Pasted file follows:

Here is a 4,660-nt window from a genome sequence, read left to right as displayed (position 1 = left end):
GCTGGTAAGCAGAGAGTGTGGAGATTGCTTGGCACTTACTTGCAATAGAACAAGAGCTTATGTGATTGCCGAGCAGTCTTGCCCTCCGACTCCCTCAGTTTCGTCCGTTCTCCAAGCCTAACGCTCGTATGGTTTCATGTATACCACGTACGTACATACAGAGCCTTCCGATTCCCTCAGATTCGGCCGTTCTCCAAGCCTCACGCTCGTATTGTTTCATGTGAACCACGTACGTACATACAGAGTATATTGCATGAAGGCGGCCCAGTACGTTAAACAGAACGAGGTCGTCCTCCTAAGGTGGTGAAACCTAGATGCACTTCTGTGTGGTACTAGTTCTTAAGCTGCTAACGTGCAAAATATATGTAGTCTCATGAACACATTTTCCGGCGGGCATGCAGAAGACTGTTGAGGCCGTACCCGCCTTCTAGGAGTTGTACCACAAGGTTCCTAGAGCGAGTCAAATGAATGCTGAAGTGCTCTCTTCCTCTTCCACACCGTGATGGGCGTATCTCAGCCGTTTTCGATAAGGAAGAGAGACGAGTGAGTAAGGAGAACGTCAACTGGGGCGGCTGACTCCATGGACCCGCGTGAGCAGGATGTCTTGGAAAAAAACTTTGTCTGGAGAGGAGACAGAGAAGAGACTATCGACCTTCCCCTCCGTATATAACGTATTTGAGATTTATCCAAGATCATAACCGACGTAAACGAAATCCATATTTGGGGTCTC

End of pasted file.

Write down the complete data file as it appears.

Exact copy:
Here is a 4,660-nt window from a genome sequence, read left to right as displayed (position 1 = left end):
GCTGGTAAGCAGAGAGTGTGGAGATTGCTTGGCACTTACTTGCAATAGAACAAGAGCTTATGTGATTGCCGAGCAGTCTTGCCCTCCGACTCCCTCAGTTTCGTCCGTTCTCCAAGCCTAACGCTCGTATGGTTTCATGTATACCACGTACGTACATACAGAGCCTTCCGATTCCCTCAGATTCGGCCGTTCTCCAAGCCTCACGCTCGTATTGTTTCATGTGAACCACGTACGTACATACAGAGTATATTGCATGAAGGCGGCCCAGTACGTTAAACAGAACGAGGTCGTCCTCCTAAGGTGGTGAAACCTAGATGCACTTCTGTGTGGTACTAGTTCTTAAGCTGCTAACGTGCAAAATATATGTAGTCTCATGAACACATTTTCCGGCGGGCATGCAGAAGACTGTTGAGGCCGTACCCGCCTTCTAGGAGTTGTACCACAAGGTTCCTAGAGCGAGTCAAATGAATGCTGAAGTGCTCTCTTCCTCTTCCACACCGTGATGGGCGTATCTCAGCCGTTTTCGATAAGGAAGAGAGACGAGTGAGTAAGGAGAACGTCAACTGGGGCGGCTGACTCCATGGACCCGCGTGAGCAGGATGTCTTGGAAAAAAACTTTGTCTGGAGAGGAGACAGAGAAGAGACTATCGACCTTCCCCTCCGTATATAACGTATTTGAGATTTATCCAAGATCATAACCGACGTAAACGAAATCCATATTTGGGGTCTC